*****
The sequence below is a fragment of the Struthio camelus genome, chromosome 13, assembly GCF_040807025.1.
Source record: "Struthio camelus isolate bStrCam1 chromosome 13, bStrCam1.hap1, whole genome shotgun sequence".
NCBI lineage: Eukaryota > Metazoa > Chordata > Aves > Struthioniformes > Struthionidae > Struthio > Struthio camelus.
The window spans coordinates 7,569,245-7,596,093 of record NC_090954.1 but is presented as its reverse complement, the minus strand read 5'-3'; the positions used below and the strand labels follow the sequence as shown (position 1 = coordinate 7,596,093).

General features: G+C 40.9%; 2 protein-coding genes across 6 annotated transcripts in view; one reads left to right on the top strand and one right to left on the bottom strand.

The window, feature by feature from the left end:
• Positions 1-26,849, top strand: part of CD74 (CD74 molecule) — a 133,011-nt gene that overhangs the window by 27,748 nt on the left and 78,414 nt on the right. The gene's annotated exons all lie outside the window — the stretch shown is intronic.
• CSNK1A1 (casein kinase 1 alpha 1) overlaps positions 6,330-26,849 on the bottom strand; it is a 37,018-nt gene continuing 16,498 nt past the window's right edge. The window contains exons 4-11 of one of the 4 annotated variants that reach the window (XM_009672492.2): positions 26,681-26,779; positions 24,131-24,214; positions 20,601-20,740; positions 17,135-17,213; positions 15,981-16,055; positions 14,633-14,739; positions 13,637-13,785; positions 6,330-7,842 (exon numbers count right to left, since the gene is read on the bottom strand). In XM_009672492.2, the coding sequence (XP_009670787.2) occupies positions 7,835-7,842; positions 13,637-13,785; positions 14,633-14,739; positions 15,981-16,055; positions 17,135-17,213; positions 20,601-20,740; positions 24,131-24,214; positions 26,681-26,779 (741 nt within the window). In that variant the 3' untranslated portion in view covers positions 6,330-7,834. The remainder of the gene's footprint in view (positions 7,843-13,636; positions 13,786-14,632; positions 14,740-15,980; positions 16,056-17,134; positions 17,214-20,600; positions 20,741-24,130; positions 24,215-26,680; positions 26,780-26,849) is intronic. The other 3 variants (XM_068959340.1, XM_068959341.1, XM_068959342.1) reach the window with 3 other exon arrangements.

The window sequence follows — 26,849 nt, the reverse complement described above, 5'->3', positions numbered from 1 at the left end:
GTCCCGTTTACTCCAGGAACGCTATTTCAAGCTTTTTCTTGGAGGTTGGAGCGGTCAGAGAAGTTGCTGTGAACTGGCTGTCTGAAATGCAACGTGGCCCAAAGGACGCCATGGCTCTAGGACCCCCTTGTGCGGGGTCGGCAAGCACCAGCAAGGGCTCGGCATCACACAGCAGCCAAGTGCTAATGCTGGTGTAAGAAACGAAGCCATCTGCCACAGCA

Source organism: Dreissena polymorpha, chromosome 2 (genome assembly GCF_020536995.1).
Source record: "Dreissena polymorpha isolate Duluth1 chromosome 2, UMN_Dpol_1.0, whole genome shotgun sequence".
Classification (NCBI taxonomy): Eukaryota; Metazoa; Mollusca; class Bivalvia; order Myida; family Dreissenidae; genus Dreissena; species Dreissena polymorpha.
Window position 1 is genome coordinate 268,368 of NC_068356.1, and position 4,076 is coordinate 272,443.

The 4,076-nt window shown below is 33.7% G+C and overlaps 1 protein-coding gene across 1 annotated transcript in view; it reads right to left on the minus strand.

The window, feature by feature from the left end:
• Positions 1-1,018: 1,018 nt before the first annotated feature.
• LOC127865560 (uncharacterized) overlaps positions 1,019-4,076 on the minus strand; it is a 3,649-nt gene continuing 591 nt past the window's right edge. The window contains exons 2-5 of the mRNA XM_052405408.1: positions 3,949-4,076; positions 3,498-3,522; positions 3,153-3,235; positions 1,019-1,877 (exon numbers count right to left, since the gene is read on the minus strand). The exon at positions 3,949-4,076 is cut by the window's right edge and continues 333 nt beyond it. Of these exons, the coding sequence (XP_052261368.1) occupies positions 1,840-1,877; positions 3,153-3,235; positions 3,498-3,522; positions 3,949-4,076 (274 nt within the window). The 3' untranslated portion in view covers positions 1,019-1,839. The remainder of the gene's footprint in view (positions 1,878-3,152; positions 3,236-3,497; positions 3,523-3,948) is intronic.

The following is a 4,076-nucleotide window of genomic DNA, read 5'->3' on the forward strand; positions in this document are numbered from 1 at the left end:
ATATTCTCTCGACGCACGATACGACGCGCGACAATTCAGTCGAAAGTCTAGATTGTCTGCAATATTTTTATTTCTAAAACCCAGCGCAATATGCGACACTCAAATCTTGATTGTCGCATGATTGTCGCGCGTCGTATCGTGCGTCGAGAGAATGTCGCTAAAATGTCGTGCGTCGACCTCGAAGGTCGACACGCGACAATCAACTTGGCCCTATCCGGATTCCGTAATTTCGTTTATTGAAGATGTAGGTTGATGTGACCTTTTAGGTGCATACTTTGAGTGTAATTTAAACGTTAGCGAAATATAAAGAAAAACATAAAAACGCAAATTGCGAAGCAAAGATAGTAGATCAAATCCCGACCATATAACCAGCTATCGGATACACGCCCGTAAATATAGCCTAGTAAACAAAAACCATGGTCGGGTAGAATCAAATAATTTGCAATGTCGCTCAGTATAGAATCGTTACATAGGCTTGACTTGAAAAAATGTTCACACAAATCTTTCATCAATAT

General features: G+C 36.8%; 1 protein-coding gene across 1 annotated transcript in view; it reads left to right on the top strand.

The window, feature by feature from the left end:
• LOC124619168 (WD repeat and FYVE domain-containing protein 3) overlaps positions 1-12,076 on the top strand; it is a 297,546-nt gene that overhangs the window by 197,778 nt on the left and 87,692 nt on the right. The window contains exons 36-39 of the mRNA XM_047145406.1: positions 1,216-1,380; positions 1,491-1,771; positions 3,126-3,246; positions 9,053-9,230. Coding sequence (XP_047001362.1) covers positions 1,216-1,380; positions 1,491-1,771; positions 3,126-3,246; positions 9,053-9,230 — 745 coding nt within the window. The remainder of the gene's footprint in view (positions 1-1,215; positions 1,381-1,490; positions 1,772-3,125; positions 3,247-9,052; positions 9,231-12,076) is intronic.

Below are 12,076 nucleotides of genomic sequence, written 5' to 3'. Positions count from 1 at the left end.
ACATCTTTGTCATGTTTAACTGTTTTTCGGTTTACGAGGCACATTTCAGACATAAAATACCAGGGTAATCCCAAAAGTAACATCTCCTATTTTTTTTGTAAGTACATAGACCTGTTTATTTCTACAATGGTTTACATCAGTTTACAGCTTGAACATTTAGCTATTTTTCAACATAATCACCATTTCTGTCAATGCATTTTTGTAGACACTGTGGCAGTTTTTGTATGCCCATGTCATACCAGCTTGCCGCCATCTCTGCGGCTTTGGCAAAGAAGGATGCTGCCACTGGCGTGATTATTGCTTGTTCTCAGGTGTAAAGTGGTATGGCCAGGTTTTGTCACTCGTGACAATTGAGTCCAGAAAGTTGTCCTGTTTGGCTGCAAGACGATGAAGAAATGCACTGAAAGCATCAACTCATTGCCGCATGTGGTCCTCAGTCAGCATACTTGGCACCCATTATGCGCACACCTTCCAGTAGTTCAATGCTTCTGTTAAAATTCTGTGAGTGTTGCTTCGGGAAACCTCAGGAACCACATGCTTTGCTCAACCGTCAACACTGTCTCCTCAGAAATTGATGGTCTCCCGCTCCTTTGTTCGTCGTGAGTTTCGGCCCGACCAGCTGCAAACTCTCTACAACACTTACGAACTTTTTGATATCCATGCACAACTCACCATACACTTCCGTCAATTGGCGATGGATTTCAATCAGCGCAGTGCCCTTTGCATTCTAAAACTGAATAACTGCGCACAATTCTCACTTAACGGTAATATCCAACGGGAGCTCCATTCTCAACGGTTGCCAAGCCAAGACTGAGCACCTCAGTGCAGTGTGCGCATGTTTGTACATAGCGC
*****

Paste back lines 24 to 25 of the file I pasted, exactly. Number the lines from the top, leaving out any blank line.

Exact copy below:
Below are 12,076 nucleotides of genomic sequence, written 5' to 3'. Positions count from 1 at the left end.
ACATCTTTGTCATGTTTAACTGTTTTTCGGTTTACGAGGCACATTTCAGACATAAAATACCAGGGTAATCCCAAAAGTAACATCTCCTATTTTTTTTGTAAGTACATAGACCTGTTTATTTCTACAATGGTTTACATCAGTTTACAGCTTGAACATTTAGCTATTTTTCAACATAATCACCATTTCTGTCAATGCATTTTTGTAGACACTGTGGCAGTTTTTGTATGCCCATGTCATACCAGCTTGCCGCCATCTCTGCGGCTTTGGCAAAGAAGGATGCTGCCACTGGCGTGATTATTGCTTGTTCTCAGGTGTAAAGTGGTATGGCCAGGTTTTGTCACTCGTGACAATTGAGTCCAGAAAGTTGTCCTGTTTGGCTGCAAGACGATGAAGAAATGCACTGAAAGCATCAACTCATTGCCGCATGTGGTCCTCAGTCAGCATACTTGGCACCCATTATGCGCACACCTTCCAGTAGTTCAATGCTTCTGTTAAAATTCTGTGAGTGTTGCTTCGGGAAACCTCAGGAACCACATGCTTTGCTCAACCGTCAACACTGTCTCCTCAGAAATTGATGGTCTCCCGCTCCTTTGTTCGTCGTGAGTTTCGGCCCGACCAGCTGCAAACTCTCTACAACACTTACGAACTTTTTGATATCCATGCACAACTCACCATACACTTCCGTCAATTGGCGATGGATTTCAATCAGCGCAGTGCCCTTTGCATTCTAAAACTGAATAACTGCGCACAATTCTCACTTAACGGTAATATCCAACGGGAGCTCCATTCTCAACGGTTGCCAAGCCAAGACTGAGCACCTCAGTGCAGTGTGCGCATGTTTGTACATAGCGC